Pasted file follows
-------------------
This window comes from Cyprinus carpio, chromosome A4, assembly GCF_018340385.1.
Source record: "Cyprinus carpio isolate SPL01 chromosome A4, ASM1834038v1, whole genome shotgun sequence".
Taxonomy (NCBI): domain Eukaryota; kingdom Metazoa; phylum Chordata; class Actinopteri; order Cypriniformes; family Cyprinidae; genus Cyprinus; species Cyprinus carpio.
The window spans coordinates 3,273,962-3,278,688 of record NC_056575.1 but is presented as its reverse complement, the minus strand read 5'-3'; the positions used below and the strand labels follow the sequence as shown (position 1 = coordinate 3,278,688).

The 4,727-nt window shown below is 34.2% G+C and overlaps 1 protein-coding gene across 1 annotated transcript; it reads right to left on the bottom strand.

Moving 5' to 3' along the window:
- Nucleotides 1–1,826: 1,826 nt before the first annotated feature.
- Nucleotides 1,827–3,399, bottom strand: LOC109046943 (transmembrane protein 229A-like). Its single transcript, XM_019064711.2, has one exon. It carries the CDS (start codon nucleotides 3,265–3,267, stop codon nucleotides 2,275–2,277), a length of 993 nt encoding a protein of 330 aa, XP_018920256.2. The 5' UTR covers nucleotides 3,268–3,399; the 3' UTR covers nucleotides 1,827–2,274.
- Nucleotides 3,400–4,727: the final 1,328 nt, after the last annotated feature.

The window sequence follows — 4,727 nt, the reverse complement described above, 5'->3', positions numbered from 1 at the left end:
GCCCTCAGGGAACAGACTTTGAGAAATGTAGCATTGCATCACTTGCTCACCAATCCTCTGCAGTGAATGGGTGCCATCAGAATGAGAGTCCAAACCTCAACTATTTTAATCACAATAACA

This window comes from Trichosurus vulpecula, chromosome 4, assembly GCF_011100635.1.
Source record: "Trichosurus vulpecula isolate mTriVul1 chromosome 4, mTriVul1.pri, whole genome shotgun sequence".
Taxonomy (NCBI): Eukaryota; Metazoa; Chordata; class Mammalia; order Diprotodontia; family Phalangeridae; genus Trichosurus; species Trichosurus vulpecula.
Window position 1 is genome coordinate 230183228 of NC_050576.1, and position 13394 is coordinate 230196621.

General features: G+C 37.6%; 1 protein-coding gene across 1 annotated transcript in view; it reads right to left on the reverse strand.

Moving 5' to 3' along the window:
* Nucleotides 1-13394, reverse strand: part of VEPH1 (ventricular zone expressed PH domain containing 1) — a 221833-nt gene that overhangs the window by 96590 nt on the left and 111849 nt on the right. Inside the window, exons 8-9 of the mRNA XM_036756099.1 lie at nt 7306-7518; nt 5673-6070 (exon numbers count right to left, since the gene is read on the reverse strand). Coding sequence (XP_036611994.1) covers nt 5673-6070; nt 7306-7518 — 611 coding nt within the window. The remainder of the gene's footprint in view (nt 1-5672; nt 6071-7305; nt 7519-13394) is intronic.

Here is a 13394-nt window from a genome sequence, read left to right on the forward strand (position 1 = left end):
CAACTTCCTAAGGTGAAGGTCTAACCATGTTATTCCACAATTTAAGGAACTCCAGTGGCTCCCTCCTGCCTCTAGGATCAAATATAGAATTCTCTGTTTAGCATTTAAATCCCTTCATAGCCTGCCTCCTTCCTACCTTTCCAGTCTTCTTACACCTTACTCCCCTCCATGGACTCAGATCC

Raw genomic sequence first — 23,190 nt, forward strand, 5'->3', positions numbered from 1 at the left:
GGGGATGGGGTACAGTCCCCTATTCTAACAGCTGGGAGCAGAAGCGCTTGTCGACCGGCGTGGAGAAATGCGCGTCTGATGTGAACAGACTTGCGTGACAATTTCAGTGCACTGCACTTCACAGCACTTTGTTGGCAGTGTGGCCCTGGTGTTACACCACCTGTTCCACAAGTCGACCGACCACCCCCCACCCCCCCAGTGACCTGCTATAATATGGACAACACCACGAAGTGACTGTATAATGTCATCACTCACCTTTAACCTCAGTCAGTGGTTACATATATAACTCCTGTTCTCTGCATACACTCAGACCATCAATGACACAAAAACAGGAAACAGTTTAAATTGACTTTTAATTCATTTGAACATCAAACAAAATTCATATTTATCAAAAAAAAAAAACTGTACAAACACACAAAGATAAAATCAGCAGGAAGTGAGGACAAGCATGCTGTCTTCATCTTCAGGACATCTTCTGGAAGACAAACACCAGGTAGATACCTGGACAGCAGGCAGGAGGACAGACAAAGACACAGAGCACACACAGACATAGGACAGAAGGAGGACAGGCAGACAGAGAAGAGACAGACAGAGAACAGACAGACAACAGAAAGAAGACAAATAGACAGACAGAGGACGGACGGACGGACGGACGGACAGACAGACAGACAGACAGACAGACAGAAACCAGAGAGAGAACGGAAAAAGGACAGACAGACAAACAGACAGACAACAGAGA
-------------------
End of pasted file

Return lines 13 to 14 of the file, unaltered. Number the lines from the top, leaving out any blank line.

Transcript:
Source record: "Trichosurus vulpecula isolate mTriVul1 chromosome 4, mTriVul1.pri, whole genome shotgun sequence".
Taxonomy (NCBI): Eukaryota; Metazoa; Chordata; class Mammalia; order Diprotodontia; family Phalangeridae; genus Trichosurus; species Trichosurus vulpecula.